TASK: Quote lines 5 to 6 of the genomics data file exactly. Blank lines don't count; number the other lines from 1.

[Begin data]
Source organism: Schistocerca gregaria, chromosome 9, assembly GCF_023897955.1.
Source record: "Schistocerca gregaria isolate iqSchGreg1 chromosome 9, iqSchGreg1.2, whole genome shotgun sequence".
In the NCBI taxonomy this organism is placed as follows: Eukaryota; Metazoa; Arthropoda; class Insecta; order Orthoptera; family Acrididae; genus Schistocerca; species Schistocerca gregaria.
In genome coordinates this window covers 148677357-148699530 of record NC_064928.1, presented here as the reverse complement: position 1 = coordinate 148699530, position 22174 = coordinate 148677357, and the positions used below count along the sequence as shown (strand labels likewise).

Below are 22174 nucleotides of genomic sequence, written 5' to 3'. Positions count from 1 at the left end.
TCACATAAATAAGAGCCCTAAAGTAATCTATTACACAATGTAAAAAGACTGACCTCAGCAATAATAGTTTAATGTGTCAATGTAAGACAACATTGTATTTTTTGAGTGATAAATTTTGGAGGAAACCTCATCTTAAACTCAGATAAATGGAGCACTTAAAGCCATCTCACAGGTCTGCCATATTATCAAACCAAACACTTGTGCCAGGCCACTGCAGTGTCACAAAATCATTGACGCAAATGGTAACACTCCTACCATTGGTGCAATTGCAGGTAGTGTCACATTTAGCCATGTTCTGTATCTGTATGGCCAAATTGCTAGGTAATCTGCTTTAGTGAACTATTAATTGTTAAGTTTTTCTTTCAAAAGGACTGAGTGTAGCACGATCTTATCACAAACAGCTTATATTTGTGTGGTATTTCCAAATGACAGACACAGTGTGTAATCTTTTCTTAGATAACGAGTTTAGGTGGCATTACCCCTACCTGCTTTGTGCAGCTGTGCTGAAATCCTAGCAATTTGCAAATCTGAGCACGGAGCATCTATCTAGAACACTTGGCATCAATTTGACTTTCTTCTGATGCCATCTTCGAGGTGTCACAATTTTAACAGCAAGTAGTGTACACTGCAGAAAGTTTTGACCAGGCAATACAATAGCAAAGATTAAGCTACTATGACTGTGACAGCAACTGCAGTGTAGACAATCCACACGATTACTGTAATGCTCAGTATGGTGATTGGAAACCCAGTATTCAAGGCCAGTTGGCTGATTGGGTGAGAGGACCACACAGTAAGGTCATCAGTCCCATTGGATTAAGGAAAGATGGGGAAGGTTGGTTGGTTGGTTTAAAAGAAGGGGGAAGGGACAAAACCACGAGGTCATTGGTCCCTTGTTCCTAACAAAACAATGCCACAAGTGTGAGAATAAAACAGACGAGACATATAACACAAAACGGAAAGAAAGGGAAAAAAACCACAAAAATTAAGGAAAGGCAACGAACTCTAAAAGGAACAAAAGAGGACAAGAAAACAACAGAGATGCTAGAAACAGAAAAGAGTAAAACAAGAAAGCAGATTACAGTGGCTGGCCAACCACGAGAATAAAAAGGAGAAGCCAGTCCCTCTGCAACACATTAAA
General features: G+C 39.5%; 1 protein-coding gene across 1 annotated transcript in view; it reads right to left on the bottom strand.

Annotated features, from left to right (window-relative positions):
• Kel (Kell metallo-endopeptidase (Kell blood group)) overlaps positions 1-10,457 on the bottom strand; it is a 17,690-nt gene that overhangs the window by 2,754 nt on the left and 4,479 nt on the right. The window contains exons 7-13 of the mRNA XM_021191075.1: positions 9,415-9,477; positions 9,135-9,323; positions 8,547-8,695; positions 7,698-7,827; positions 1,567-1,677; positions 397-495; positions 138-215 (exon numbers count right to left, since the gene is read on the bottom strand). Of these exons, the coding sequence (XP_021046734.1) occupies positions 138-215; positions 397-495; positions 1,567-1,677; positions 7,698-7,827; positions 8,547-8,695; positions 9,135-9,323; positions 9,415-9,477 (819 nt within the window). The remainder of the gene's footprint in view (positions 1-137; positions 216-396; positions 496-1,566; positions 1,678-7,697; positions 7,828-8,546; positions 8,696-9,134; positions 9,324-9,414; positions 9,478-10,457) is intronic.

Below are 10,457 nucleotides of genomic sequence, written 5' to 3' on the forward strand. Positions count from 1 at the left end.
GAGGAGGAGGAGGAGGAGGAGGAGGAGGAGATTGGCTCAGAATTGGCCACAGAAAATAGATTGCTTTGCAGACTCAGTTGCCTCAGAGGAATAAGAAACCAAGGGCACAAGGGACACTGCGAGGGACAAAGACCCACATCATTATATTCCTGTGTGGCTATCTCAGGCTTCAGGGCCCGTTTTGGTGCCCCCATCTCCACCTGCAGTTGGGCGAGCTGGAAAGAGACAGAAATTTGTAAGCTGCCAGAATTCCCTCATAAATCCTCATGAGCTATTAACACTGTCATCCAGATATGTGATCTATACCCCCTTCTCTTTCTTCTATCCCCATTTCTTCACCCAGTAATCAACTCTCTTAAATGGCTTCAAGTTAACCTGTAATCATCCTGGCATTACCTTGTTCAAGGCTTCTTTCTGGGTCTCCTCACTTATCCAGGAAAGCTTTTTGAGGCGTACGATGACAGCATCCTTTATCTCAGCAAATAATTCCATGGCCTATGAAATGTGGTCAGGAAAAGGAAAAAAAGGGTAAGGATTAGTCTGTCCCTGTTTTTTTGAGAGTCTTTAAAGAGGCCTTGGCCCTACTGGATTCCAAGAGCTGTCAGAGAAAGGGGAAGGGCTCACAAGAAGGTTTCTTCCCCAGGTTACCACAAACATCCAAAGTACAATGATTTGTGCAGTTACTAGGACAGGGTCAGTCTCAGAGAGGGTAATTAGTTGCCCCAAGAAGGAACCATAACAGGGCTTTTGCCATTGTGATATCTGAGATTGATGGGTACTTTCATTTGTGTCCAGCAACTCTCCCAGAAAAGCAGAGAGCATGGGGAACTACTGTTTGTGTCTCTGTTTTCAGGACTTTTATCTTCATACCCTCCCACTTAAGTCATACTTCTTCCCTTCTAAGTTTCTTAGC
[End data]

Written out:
Below are 22174 nucleotides of genomic sequence, written 5' to 3'. Positions count from 1 at the left end.
TCACATAAATAAGAGCCCTAAAGTAATCTATTACACAATGTAAAAAGACTGACCTCAGCAATAATAGTTTAATGTGTCAATGTAAGACAACATTGTATTTTTTGAGTGATAAATTTTGGAGGAAACCTCATCTTAAACTCAGATAAATGGAGCACTTAAAGCCATCTCACAGGTCTGCCATATTATCAAACCAAACACTTGTGCCAGGCCACTGCAGTGTCACAAAATCATTGACGCAAATGGTAACACTCCTACCATTGGTGCAATTGCAGGTAGTGTCACATTTAGCCATGTTCTGTATCTGTATGGCCAAATTGCTAGGTAATCTGCTTTAGTGAACTATTAATTGTTAAGTTTTTCTTTCAAAAGGACTGAGTGTAGCACGATCTTATCACAAACAGCTTATATTTGTGTGGTATTTCCAAATGACAGACACAGTGTGTAATCTTTTCTTAGATAACGAGTTTAGGTGGCATTACCCCTACCTGCTTTGTGCAGCTGTGCTGAAATCCTAGCAATTTGCAAATCTGAGCACGGAGCATCTATCTAGAACACTTGGCATCAATTTGACTTTCTTCTGATGCCATCTTCGAGGTGTCACAATTTTAACAGCAAGTAGTGTACACTGCAGAAAGTTTTGACCAGGCAATACAATAGCAAAGATTAAGCTACTATGACTGTGACAGCAACTGCAGTGTAGACAATCCACACGATTACTGTAATGCTCAGTATGGTGATTGGAAACCCAGTATTCAAGGCCAGTTGGCTGATTGGGTGAGAGGACCACACAGTAAGGTCATCAGTCCCATTGGATTAAGGAAAGATGGGGAAGGTTGGTTGGTTGGTTTAAAAGAAGGGGGAAGGGACAAAACCACGAGGTCATTGGTCCCTTGTTCCTAACAAAACAATGCCACAAGTGTGAGAATAAAACAGACGAGACATATAACACAAAACGGAAAGAAAGGGAAAAAAACCACAAAAATTAAGGAAAGGCAACGAACTCTAAAAGGAACAAAAGAGGACAAGAAAACAACAGAGATGCTAGAAACAGAAAAGAGTAAAACAAGAAAGCAGATTACAGTGGCTGGCCAACCACGAGAATAAAAAGGAGAAGCCAGTCCCTCTGCAACACATTAAA